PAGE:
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Giving Tuesday in a Pandemic Economy: Help Giving Tuesday Give to You

Last year, nonprofits raised over $1.9 billion on Giving Tuesday, with $511 million of that coming from online sources. This year, Giving Tuesday is on December 1 and, as with nearly everything else this year, it will likely look different than in past years. Because Giving Tuesday is typically a central part of nonprofits’ end-of-year campaigns, low returns could prove detrimental to charities already facing the arduous challenge of operating during both a pandemic and recession. It is more important than ever for those nonprofits to effectively present their mission, culture, and impact, making clear why they are worthy of support. A strong communications strategy will undoubtedly be integral to any successful end-of-year fundraising push.   
 

Predictions: What is Giving Tuesday going to look like?  

During this giving season in particular, there is a lot of need for charitable contributions. With so many organizations relying on strong end-of-year fundraising, there will be a lot of competing calls-to-action and potentially less money to go around. Given the economic insecurity many have experienced over the past few months, it’s fair to assume that donors will not be as deep-pocketed as usual. According to research from Candid and the Center for Disaster Philanthropy, only 35% of donors are planning to donate “the same as last year.”  

However, looking at the end-of-year giving season as a whole, donors who have the funds may be even more motivated than usual by the hope that nonprofit work generates, and accordingly make generous gifts. Regardless, larger organizations that have access to more resources will presumably have a much easier time than smaller organizations that rely on grassroots support. Newer organizations and organizations that have historically had weaker end-of-year turnout will especially need to work on relationship-building and messaging to stand out. 
 

Best Practices and Recommendations 

Put in the time to prepare early on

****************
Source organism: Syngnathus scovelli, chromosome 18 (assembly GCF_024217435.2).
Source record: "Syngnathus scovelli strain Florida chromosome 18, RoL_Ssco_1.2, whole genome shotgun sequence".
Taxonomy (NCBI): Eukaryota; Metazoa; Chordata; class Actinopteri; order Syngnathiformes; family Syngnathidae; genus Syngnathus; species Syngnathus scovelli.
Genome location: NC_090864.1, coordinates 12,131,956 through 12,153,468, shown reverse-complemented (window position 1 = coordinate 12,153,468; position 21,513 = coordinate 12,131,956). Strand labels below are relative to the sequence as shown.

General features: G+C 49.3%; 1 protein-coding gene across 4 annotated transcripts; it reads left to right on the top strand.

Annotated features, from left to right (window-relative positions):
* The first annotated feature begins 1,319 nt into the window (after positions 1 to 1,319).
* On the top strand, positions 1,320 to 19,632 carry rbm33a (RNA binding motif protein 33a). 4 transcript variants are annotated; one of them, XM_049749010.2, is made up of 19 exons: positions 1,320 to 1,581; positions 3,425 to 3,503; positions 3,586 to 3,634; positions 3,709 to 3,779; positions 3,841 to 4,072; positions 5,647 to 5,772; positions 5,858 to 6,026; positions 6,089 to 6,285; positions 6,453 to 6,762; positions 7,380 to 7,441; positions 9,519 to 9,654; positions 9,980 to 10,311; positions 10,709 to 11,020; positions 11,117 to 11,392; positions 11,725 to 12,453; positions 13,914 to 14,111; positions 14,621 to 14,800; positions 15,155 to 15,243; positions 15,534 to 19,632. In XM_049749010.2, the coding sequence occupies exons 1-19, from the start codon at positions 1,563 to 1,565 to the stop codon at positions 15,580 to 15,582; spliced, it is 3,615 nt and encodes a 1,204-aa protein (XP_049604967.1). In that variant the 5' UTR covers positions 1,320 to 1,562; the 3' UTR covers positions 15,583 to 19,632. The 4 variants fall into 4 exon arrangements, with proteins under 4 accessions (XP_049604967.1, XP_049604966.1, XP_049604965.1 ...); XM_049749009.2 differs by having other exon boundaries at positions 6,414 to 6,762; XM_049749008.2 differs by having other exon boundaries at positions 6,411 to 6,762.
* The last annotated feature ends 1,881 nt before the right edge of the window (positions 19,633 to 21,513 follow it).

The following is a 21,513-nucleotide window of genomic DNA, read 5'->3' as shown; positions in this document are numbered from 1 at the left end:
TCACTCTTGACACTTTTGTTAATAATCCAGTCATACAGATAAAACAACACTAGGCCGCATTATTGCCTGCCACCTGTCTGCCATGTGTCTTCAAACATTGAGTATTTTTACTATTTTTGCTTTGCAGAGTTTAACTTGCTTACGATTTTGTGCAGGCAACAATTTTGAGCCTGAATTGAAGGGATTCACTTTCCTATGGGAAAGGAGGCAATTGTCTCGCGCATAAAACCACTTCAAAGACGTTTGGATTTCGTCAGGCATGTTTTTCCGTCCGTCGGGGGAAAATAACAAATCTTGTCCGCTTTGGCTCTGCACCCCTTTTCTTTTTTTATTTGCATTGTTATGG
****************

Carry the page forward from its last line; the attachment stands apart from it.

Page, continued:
Set realistic goals up front. You need to have benchmarks to evaluate your success along the way and at the end of your campaign. Likewise, it is wise to create a strategic communications plan ahead of time to guide your efforts. This plan should be flexible enough to be adjusted in accordance with how well you are doing on the way to achieving your goals. Although you cannot predict potential external disturbances (e.g., from the pandemic, politics, natural disasters, etc.), your plan needs to be agile enough to allow you to maneuver through such crises. 

Hone your messaging 

Stay consistent with your brand identity and mission. Focus on what your organization does well. If it fits into your overall communications strategy, feel free to talk about what is going on in the country and the communities you serve, and how this has affected your organization and those whom you help.  

Give a tangible purpose for your ask. The crowdfunding mindset became a mainstay because people like to rally around specific objectives. Instead of asking supporters to fund general operating costs, try asking supporters to help you reach/grow a certain metric, expand in a particular way, continue to meet these needs, etc. 

Be intentional with your communication tactics  

Popular tactics like time-limited matching gifts are effective. Personal stories with an emotional appeal that people can connect with are usually well received. Make sure to use these appeals to clearly convey your organizational successes. You don’t need to reinvent the wheel; if there is a tactic you have used in the past that works well for you, try to adapt it for our weird times. Given the circumstances of 2020, it may be wise to have multiple pushes around the end of the year rather than relying on one big push for Giving Tuesday and another right before New Year’s Eve.  

Given the growing portion of Giving Tuesday fundraising online, digital strategy will be particularly important. According to the 2020 Global Trends in Giving Report, the communications tools most likely to inspire donors to give are email, social media, and websites. When utilizing these channels, make sure that you are reaching out to the right targets at a pace that keeps them engaged. When done correctly, your digital presence should establish and grow relationships and loyalty for your cause.  

Additional Resources 

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